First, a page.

Efficacy of donepezil in early-stage Alzheimer disease:
a randomized placebo-controlled trial

by
Seltzer B, Zolnouni P, Nunez M, Goldman R, Kumar D,
Ieni J, Richardson S; Donepezil "402" Study Group.
Department of Psychiatry and Neurology,
Tulane University School of Medicine,
1430 Tulane Avenue, New Orleans,
LA 70112-2699, USA.
seltzer@tulane.edu
Arch Neurol. 2004 Dec;61(12):1852-6


ABSTRACT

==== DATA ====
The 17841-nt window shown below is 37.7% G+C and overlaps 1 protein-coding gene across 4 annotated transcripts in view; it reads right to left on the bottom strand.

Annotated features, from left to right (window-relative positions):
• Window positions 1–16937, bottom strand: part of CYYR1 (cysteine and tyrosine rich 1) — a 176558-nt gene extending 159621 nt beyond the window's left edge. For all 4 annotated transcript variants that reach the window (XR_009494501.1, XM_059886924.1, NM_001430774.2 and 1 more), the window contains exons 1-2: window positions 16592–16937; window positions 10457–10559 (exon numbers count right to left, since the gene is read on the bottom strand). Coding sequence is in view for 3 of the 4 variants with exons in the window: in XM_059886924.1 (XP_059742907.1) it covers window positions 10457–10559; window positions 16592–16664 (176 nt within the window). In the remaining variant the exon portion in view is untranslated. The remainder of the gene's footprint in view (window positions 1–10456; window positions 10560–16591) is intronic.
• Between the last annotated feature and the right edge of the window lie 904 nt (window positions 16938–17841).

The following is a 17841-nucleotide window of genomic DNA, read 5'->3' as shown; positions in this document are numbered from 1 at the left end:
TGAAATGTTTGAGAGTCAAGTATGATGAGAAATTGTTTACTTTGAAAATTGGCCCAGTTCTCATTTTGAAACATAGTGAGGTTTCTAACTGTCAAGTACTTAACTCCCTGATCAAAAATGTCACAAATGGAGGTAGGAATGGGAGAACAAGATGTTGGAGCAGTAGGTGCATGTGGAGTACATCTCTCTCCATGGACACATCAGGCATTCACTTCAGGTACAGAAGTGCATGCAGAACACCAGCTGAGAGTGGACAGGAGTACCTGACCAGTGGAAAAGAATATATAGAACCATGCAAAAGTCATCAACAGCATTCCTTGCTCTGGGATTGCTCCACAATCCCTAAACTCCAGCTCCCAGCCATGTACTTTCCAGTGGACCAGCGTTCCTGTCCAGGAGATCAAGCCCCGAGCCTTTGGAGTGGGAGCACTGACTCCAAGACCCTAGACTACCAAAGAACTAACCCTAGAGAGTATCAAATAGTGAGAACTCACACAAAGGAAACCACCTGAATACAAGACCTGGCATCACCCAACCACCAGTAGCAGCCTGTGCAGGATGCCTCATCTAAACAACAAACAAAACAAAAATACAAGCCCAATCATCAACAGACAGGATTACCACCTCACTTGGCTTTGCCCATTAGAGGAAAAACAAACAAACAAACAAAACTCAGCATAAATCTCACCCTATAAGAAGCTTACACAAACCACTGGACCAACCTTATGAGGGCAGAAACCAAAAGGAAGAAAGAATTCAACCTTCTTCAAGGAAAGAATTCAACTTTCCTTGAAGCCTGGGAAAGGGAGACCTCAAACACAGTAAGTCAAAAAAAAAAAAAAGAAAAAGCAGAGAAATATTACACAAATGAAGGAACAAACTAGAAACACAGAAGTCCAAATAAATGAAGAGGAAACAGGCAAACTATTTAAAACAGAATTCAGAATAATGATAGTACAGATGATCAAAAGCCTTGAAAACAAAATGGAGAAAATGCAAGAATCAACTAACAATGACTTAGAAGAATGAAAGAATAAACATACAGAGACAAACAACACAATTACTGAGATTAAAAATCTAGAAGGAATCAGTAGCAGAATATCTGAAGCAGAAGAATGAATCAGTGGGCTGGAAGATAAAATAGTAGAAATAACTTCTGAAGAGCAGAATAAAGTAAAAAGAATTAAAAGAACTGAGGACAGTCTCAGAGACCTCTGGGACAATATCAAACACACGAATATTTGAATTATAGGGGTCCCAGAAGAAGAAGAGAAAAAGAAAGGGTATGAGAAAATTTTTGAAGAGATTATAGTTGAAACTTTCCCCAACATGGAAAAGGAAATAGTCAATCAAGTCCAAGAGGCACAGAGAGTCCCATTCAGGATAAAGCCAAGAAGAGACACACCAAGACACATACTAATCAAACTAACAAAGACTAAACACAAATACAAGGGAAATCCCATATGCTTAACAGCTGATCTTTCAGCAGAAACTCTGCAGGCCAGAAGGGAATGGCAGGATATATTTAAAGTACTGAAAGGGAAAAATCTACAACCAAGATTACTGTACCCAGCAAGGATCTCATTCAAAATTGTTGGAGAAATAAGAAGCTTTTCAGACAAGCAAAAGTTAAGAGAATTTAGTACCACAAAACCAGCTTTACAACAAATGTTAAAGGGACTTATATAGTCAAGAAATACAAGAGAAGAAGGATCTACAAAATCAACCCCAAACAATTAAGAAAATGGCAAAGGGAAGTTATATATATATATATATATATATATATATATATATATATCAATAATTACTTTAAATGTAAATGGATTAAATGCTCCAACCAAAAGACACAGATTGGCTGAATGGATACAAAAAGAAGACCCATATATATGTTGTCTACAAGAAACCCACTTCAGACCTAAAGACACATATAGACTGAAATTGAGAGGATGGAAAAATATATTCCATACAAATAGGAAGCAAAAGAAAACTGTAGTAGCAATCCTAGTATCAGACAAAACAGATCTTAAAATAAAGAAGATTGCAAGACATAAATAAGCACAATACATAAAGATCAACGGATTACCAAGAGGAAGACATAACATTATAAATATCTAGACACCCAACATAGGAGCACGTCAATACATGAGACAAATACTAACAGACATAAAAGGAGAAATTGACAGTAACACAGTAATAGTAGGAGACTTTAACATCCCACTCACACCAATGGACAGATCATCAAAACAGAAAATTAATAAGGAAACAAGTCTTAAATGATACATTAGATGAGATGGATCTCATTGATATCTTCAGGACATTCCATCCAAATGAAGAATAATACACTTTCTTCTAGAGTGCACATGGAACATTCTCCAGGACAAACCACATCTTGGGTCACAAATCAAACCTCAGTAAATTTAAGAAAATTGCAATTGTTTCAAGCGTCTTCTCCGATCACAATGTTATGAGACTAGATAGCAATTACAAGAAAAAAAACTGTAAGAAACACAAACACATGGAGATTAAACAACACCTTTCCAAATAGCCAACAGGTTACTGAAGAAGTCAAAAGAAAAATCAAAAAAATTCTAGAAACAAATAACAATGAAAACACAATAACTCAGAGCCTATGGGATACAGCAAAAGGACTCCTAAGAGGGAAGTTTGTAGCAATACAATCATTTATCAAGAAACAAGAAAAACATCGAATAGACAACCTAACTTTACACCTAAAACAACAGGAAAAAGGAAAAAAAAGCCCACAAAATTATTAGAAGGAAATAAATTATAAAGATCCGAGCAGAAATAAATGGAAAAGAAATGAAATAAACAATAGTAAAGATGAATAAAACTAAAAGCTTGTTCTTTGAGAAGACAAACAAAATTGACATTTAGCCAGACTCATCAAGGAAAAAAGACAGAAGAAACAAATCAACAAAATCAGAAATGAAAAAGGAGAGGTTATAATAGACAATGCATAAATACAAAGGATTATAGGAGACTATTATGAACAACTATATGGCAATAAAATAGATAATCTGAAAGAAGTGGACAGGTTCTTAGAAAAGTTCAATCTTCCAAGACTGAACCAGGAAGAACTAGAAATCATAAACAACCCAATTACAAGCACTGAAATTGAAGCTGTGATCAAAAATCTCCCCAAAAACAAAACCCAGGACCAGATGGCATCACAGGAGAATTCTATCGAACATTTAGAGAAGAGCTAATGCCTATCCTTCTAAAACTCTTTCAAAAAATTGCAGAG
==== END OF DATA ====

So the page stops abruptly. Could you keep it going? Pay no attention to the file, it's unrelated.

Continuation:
OBJECTIVE: To evaluate the efficacy of donepezil in patients with early-stage Alzheimer disease. DESIGN: Multicenter, randomized, double-blind, 24-week, placebo-controlled study that enrolled patients with early-stage Alzheimer disease. Patients were randomized in an approximately 2:1 ratio to donepezil, 5 mg/d, for the first 6 weeks, with a forced escalation to 10 mg/d thereafter (n = 96), or placebo (n = 57). The primary efficacy measure was the modified Alzheimer Disease Assessment Scale-cognitive subscale. Secondary efficacy measures included the Mini-Mental State Examination, the Computerized Memory Battery Test, the Clinical Dementia Rating Scale-Sum of the Boxes, the Patient Global Assessment Scale, and the Apathy Scale. RESULTS: Improvements favoring donepezil on the Alzheimer Disease Assessment Scale-cognitive subscale were found at weeks 12 and 24 and at the end point (last observation carried forward); treatment differences were 1.9 (P = .03), 2.3 (P = .008), and 2.3 (P = .001) points, respectively. Improvements favoring donepezil on the Mini-Mental State Examination were found at weeks 6, 12, and 24 and at the end point (last observation carried forward); treatment differences were 1.4 (P = .02), 1.2 (P = .04), 1.4 (P = .03), and 1.8 (P = .002) points, respectively. Donepezil-treated patients showed greater mean improvement compared with placebo-treated patients on the following Computerized Memory Battery Test subscales: facial recognition (P = .007 in the intent-to-treat population and P = .04 in the fully evaluable population), first and last name total acquisition (P = .02), and name-face association delayed recall (P = .04). Donepezil was safe and well tolerated in this population; serious adverse events occurred in similar numbers of donepezil- and placebo-treated patients. CONCLUSION: These data suggest significant treatment benefits of donepezil in early-stage Alzheimer disease, supporting the initiation of therapy early in the disease course to improve daily cognitive functioning.

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